Paul had himself received no less a similiar instruction directly by the Holy Spirit as he gave to the women when he was prohibited twice from preaching in Asia. Although we never read that prohibition was removed exited then reentered Asia at Ephesus where he stayed two years. It was as much an evangelism strategy by the Holy Spirit as was his direction through Paul for the women. During a time when there was a bit of false teaching at Ephesus and which could potentially have been as bad or worse than Corinth Paul determined this was NOT THE TIME for women, in the female-culture city of Ephesus, for our sisters to take on more than the most passive form of learning and teaching. Paul himself, in a physical manner, was prohibited and restrained by the brothers from stepping into the fomenting mob Demetrius had stirred up in Ephesus in Acts 19.

There are many beliefs attributed to Artemis and although there are various forms of those beliefs these three were pretty much universal. They are alluded to in I Timothy and other of Paul's writings in such a manner that those who had come out of the Artemis cult worship would readily recognize: 1) She was BORN FIRST then turned to assist her mother give birth to her twin brother Apollos, 2) She ensured the succession of KINGS, and 3) She was the SAVIOR of WOMEN. Just in I Timothy 1 & 2 these three are not too subtely countered and refuted by Paul's assertions of Jesus as the FIRSTBORN, the KING and the SAVIOR, not of women alone, but all MANKIND.

Saturday, February 4, 2012

The unwearied human body

I confess. Sometimes I grow weary of the endless barrage on the church. This from saints in Christ.

I know a brother who goes on long and tiring about the church's misuse of funds for buildings not authorized by Jesus. Thousand, hundreds of thousand and even millions are spent and still the church cannot meet her budget.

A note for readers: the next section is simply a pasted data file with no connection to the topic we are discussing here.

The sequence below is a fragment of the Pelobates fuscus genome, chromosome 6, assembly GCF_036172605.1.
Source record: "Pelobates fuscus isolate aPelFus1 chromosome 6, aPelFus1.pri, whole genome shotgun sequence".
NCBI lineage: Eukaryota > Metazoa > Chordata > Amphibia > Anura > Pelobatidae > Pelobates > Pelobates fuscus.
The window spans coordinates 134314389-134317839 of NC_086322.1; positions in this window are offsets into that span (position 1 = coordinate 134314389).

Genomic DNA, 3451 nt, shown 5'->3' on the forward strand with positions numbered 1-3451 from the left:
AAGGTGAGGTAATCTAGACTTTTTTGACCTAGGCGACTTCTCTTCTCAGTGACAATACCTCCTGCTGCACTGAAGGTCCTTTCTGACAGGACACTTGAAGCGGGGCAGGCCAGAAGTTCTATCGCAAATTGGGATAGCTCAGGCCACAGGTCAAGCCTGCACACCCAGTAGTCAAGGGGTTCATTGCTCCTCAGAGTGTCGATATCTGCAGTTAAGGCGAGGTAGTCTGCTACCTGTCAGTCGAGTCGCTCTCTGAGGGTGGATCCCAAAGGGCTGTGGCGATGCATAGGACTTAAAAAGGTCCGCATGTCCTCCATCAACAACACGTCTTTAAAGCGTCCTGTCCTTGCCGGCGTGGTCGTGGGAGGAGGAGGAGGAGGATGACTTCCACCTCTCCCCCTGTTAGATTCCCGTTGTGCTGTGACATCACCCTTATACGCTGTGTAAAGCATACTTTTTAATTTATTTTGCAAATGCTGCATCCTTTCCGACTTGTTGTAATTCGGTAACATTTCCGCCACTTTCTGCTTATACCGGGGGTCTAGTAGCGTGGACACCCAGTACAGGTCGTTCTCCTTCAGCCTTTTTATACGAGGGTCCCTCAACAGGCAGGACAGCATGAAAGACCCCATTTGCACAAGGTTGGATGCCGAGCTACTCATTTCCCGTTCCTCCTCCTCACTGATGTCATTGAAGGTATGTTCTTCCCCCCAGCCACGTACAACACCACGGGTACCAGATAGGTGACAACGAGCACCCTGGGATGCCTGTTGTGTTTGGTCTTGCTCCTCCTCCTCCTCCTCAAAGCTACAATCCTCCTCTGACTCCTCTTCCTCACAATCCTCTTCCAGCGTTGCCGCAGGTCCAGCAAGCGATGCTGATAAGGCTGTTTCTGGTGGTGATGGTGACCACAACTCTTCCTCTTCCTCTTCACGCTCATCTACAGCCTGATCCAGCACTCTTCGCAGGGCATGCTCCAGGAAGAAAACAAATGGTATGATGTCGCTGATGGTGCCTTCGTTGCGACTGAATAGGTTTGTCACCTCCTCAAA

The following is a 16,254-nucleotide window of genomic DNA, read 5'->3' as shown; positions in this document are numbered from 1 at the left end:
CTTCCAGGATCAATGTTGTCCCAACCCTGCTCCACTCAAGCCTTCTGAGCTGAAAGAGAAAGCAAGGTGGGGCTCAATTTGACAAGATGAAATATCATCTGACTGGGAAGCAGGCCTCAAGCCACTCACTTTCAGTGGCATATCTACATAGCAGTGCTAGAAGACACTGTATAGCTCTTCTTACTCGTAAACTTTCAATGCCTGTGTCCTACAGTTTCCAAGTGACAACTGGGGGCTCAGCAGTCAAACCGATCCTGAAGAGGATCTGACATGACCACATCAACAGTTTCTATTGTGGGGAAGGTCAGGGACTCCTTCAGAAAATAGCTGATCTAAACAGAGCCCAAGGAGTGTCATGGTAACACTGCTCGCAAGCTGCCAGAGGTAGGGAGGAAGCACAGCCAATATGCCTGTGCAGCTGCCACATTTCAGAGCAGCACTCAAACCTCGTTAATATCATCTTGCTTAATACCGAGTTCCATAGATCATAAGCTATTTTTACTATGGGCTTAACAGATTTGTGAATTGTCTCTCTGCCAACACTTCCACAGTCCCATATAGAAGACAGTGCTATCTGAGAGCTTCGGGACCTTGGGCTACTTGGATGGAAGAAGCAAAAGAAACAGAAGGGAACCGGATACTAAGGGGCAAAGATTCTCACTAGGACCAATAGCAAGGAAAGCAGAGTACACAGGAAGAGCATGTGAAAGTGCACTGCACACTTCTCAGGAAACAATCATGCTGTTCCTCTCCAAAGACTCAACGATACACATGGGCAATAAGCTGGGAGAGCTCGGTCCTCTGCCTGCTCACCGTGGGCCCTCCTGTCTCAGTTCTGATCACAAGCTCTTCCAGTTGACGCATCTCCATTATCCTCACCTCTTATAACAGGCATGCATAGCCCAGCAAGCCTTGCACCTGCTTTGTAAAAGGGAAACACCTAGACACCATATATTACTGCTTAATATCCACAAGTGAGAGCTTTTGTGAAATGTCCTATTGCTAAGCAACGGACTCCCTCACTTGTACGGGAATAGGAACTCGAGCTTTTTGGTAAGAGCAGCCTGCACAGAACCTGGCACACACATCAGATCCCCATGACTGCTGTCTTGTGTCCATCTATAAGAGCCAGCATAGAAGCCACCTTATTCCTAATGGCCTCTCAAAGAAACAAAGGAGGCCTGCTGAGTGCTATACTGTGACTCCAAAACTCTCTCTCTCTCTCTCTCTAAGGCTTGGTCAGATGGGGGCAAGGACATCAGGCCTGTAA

I pointed out the Jews built meeting places. The synagogues were neither authorized nor prohibited under the law of Moses for Israel. Jesus and the apostles taught in those synagogues. It was never a source of contention for them or something about which Jesus castigated the people of God for all their shortcomings, failures and sins.

Clearly, at least it seems to me, the principle of a meeting place for the people of God and the practice of doing so are matters of liberty for the discretion of the saints in Christ. So why does any of this matter?

It matters because as I pointed out to him he has not hit upon some great discovery of the church's sin concerning buildings. Furthermore, I said, imagine the wide open door for smugness and self-righteousness were the church to boast in her self-sufficiency to meet her budget.

As it is the church is as human as you and I and every brother and sister who struggles with finances and various other matters, but who presses on trusting in the Lord to provide for her, not for herself, but for those to whom she ministers.l She is a body. She is human. She, like her Savior, bleeds yet does not grow weary. Blessed and praised be God, her Lord and Savior.